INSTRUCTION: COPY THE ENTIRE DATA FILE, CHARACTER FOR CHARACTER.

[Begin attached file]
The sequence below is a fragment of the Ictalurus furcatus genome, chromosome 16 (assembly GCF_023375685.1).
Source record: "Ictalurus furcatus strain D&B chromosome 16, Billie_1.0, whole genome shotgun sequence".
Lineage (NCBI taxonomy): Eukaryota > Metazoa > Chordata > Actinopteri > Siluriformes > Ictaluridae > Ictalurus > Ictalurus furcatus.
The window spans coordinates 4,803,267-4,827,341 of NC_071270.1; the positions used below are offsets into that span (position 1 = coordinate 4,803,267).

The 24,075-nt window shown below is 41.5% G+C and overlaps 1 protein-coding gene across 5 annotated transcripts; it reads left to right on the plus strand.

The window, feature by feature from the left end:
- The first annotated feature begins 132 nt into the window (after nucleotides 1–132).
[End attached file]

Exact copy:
The sequence below is a fragment of the Ictalurus furcatus genome, chromosome 16 (assembly GCF_023375685.1).
Source record: "Ictalurus furcatus strain D&B chromosome 16, Billie_1.0, whole genome shotgun sequence".
Lineage (NCBI taxonomy): Eukaryota > Metazoa > Chordata > Actinopteri > Siluriformes > Ictaluridae > Ictalurus > Ictalurus furcatus.
The window spans coordinates 4,803,267-4,827,341 of NC_071270.1; the positions used below are offsets into that span (position 1 = coordinate 4,803,267).

The 24,075-nt window shown below is 41.5% G+C and overlaps 1 protein-coding gene across 5 annotated transcripts; it reads left to right on the plus strand.

The window, feature by feature from the left end:
- The first annotated feature begins 132 nt into the window (after nucleotides 1–132).